The humanitarian aid organisation Medecins Sans Frontieres (MSF) on Friday announced that it has succeeded in securing pneumonia vaccines at an affordable price for the first time in Europe, in order to use them to inoculate refugee children in Greece.
MSF used the international "Humanitarian Mechanism" programme that offers the vaccine at the reduced rate of nine dollars per child (for three doses giving full immunisation) in order to protect refugee children from what is the top cause of child deaths worldwide. "This is the first time that the specific mechanism has been activated on European territory. In order for this to happen, MSF acted with the consent of the health ministry to make a request to the World Health Organisation (WHO) to use the "Humanitarian Mechanism" in Greece for children living in refugee camps," the MSF Greece programme director Apostolos Veizis told the Athens-Macedonian News Agency (ANA).
"The pharmaceutical companies Pfizer and GSK are currently the only ones producing the pneumonia vaccince, which is the most expensive product in the basic inoculation package for children at present," he noted. He pointed out that in the United States, where negotiations with pharmaceutical firms was opposed, the price of the vaccine was as high as 540 dollars per child while in France it was sold at 189 dollars, while other countries with less negotiating clout paid somewhere in between.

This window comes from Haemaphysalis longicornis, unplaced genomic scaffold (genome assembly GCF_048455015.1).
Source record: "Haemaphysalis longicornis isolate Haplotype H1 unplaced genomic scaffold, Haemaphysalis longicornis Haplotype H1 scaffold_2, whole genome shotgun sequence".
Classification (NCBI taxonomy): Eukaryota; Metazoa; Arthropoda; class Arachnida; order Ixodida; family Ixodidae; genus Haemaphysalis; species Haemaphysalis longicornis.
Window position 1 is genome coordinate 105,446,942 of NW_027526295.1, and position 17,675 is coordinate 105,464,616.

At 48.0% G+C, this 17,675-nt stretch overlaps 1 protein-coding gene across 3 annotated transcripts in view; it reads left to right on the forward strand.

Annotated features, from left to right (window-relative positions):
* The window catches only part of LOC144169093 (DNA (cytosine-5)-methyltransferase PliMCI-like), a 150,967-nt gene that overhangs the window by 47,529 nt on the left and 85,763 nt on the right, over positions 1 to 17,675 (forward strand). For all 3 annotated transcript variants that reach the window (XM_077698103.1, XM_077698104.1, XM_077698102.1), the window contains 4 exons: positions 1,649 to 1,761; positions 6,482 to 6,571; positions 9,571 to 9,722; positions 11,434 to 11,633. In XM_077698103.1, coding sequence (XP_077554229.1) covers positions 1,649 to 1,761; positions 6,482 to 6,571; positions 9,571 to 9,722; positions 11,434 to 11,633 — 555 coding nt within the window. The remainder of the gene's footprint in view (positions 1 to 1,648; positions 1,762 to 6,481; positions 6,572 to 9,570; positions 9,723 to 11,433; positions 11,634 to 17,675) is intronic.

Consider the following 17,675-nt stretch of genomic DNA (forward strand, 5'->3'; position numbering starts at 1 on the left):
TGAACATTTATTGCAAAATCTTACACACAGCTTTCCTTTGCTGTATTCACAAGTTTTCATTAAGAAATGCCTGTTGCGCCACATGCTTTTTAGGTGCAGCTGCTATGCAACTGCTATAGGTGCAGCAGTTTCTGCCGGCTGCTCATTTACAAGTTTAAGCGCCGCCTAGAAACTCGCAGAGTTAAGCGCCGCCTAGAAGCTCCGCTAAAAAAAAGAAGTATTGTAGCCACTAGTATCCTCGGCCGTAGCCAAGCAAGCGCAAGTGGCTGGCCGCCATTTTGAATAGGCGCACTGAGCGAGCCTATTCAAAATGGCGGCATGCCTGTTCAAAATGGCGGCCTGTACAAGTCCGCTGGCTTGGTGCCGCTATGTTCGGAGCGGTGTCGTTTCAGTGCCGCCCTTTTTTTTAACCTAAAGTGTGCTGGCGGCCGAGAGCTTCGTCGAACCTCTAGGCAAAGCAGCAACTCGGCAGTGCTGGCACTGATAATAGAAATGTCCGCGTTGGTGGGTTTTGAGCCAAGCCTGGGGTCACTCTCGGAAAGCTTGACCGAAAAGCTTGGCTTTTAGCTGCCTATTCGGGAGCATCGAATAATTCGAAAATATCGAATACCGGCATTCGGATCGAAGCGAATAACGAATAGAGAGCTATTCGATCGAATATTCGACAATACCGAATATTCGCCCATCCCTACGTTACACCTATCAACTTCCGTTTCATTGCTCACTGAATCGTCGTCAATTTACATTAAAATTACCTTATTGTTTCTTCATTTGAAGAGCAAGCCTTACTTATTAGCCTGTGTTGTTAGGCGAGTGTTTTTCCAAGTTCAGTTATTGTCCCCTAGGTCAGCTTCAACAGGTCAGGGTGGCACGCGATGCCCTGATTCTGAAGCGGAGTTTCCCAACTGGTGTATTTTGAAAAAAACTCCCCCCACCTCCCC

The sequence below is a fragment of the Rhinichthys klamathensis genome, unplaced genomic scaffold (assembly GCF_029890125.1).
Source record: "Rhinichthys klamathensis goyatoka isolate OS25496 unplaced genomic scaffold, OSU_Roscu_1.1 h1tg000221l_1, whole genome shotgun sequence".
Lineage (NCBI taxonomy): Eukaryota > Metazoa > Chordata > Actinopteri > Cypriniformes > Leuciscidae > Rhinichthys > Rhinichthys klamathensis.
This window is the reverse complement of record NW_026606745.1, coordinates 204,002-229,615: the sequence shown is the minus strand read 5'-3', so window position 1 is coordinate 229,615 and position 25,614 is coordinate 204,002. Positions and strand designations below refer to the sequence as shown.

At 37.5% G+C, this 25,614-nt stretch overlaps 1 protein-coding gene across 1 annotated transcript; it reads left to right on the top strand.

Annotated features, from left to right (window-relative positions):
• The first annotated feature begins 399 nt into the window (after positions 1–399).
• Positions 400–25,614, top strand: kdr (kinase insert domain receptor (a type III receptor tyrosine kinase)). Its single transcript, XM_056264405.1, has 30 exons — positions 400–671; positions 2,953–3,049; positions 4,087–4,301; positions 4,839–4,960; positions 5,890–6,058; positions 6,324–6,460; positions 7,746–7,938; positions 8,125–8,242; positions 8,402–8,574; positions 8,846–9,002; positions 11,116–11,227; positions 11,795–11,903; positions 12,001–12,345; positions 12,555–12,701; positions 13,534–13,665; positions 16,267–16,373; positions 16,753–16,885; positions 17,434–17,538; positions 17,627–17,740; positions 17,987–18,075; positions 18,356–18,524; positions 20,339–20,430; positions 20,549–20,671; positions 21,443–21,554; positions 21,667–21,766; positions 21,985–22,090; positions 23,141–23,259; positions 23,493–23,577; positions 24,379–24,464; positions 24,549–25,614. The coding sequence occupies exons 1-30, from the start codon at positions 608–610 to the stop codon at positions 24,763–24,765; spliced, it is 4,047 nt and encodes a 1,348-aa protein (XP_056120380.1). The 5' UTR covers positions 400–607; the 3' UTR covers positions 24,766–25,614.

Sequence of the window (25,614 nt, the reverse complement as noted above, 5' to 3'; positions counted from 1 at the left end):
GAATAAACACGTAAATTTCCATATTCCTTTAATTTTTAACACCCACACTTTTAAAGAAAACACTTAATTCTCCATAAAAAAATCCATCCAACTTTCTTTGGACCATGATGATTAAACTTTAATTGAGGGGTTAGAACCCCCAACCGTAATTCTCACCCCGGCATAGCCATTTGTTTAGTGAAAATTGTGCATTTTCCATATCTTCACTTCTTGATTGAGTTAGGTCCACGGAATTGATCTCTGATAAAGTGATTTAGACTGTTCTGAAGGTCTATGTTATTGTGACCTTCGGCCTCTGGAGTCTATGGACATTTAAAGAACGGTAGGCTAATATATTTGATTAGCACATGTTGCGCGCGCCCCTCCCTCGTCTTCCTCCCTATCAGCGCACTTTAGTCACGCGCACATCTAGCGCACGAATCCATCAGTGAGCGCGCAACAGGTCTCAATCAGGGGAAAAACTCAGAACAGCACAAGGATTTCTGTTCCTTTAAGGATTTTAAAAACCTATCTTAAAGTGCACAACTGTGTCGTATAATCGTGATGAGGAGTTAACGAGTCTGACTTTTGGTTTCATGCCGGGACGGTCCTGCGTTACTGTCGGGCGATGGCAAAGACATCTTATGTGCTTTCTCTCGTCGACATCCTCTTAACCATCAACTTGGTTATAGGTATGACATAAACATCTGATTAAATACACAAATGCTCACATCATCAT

This was the first time that the mechanism was being used in a high-income country, Veizis explained, noting that MSF had paid 60 euros per dose in 2016, or 20 times the lowest price worldwide. Recently, MSF had also managed to secure 4,800 doses of the vaccine for use in Greece via the Humanitarian Mechanism.
He also referred to the need to extend the use of the Humanitarian Mechanism to countries facing emergency situations in order to protect vulnerable children that urgently needed to be vaccinated, extending this to other vaccines as well.
"All the children of the world must be protected against pneumonia, which remains the first cause of death for children under five worldwide, giving them access to the specific vaccine at an affordable price. The vaccination of children is not a luxury, it's a necessity," he said.